mercredi 13 mai 2015

Space fever










ESA - European Astronauts patch.

13 May 2015

ESA Astronaut André Kuipers

It started with a simple question that ended with a surprising answer and new technology that is being used in cutting-edge heart surgery and could save millions of euros in hospital bills.

Hanns-Christian Gunga, working at the Center for Space Medicine and Extreme Environments in Berlin, Germany, has spent a lifetime working on how humans adapt to extreme environments and he wanted to know: what happens to an astronaut’s body temperature in space?

Astronaut André Kuipers exercising

People on Earth lose much of their body heat through convection – air around you is replaced by cooler air as it heats on the skin of your warm body and rises. Turning on a fan on a hot day can speed up the process and cool you down quicker as the air passes over and whisks some of the body heat away.

On the International Space Station there is no convection because of weightlessness and astronauts have reported feeling hot since the earliest days of spaceflight. ESA astronaut André Kuipers recounts: “Especially during exercise I would feel hot, afterwards I would always float to a fan to cool down.”

Thermolab

To understand what is happening you would need to continuously monitor astronaut’s body temperatures in space for a long period of time. The Thermolab experiment was born, but first a practical problem needed to be overcome.

Depending on where and when you measure your temperature a thermometer will give a different reading. Your body temperature is lower in your feet and lowest between four and six in the morning. Researchers and doctors refer to core body temperature – the temperature in your chest – to compare readings.

ESA Astronaut Alexander Gerst, forehead thermometer

Measuring core body temperature is not straightforward because a thermometer must be placed as close to your heart for best results. Many types of thermometers exist, from the under-your-tongue to the stick-in-your-ear variety but unfortunately the most accurate way of reading a core temperature was to insert a thermometer into your rectum.

Aside from the discomfort, this method has many impracticalities: it is time-consuming and asking astronauts to stop their work to insert a thermometer was not considered an option.

Professor Gunga decided to use a new technique he had developed and tested on firefighters, measuring the difference in heat radiated from the forehead. A simple calculation then reveals core body temperature with great accuracy.

Thermolab equipment

Eleven astronauts strapped with these sensors recorded their temperature over two sessions after three months in space and just before returning to Earth.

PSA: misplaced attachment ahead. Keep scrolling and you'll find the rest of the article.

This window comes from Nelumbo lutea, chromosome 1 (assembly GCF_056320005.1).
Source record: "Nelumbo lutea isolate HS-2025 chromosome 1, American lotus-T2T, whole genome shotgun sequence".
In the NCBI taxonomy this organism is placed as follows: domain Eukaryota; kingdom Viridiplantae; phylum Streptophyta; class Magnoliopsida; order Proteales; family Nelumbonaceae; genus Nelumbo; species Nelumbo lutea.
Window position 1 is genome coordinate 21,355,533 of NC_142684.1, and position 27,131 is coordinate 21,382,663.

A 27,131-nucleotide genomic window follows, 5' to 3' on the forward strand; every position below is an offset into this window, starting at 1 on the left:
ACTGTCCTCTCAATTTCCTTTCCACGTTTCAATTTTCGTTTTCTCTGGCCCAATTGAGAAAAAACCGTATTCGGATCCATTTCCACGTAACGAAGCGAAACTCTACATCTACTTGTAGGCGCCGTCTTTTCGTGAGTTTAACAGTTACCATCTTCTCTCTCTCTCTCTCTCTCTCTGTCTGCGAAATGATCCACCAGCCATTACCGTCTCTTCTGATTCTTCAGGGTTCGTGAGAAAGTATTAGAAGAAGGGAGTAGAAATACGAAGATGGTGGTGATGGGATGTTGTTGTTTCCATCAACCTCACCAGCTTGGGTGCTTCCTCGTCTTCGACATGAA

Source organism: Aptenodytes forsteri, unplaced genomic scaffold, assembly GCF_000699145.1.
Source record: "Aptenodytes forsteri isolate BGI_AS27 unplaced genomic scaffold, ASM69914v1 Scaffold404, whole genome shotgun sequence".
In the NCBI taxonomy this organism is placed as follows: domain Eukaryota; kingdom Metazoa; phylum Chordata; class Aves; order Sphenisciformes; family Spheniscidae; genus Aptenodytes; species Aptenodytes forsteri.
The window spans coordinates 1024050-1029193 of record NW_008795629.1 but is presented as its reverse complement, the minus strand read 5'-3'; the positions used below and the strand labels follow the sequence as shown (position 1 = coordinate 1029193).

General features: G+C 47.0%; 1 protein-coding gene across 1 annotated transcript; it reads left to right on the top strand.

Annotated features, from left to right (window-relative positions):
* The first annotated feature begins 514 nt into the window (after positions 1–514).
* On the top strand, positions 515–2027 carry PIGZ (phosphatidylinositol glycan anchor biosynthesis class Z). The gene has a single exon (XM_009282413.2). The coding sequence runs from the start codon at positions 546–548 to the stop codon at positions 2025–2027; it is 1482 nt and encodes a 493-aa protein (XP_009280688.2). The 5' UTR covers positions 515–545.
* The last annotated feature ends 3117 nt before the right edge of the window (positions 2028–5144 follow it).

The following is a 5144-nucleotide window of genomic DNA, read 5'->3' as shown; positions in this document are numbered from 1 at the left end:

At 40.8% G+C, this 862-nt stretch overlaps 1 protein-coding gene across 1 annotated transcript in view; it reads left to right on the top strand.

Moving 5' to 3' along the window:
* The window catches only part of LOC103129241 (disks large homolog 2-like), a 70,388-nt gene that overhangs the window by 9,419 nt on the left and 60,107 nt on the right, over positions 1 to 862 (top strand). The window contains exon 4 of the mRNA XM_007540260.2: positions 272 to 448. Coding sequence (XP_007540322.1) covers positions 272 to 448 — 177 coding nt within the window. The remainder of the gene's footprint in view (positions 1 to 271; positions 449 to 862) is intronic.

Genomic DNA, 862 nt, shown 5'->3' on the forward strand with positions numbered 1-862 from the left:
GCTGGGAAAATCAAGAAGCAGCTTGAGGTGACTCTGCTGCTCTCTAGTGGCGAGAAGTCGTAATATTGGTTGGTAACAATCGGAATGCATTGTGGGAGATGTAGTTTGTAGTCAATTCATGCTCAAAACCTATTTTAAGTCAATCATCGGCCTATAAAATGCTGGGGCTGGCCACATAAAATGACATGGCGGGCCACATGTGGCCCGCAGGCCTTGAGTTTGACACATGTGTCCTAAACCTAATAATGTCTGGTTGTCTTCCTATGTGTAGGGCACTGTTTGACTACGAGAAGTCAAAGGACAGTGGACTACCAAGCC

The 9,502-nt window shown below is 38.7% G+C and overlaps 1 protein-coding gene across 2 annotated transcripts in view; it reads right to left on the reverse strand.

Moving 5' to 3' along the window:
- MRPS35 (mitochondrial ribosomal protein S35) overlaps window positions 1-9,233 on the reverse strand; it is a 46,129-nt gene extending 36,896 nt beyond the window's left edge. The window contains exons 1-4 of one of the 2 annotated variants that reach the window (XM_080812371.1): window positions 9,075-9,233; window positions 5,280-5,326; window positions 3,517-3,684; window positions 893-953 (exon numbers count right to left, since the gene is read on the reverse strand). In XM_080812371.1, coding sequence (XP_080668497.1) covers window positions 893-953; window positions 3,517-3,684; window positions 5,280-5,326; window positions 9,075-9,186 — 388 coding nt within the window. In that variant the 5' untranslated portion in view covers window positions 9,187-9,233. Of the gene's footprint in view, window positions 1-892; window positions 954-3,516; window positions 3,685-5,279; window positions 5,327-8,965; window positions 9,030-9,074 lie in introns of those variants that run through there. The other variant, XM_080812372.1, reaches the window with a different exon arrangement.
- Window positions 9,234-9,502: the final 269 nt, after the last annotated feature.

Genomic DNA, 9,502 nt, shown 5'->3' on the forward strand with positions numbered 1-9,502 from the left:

The sensor works so well that it is used in extreme environments by firefighters and in Antarctica, as well as during the Mars500 study.

A thermometer that can be read from a distance and continuously records very accurate data has enormous potential. The sensor is already being used in open-heart surgery on children but as a general instrument in hospitals it offers better and cheaper monitoring of patients.

Don't forget the astronauts

ESA Astronaut Luca Parmitano with temperature sensor

The experiment shows that astronauts develop a 1ºC higher temperature that never goes away after staying in space for two months. What causes this ‘space fever’ is not clear, but it has far-reaching consequences.

video
Space Station Live: Circadian Rhythms

Video above: Professor Gunga explains the temperature sensor used in the Circadian Rhythms follow-up study.

Comparing data to other studies shows a correlation with Interleukin-1, a hormone that causes fever when sick. Raising body temperature by a degree requires 20% more energy, derived from food, so mission planners need to know more about this phenomenon in order to estimate the required food supplies for long missions.

Related links:

Charite in Space – Center for Space Medicine and Extreme Environments: http://charite-in-space.de/

Thermolab experiment details: http://eea.spaceflight.esa.int/portal/exp/?id=9165

Experiment archive: http://eea.spaceflight.esa.int/

International Space Station Benefits for Humanity: http://www.esa.int/Our_Activities/Human_Spaceflight/International_Space_Station_Benefits_for_Humanity

Columbus: http://www.esa.int/Our_Activities/Human_Spaceflight/Columbus

Images, Video, Text, Credits: ESA/NASA/Charite, ZWMB/NASA TV.

Best regards, Orbiter.ch

Aucun commentaire:

Enregistrer un commentaire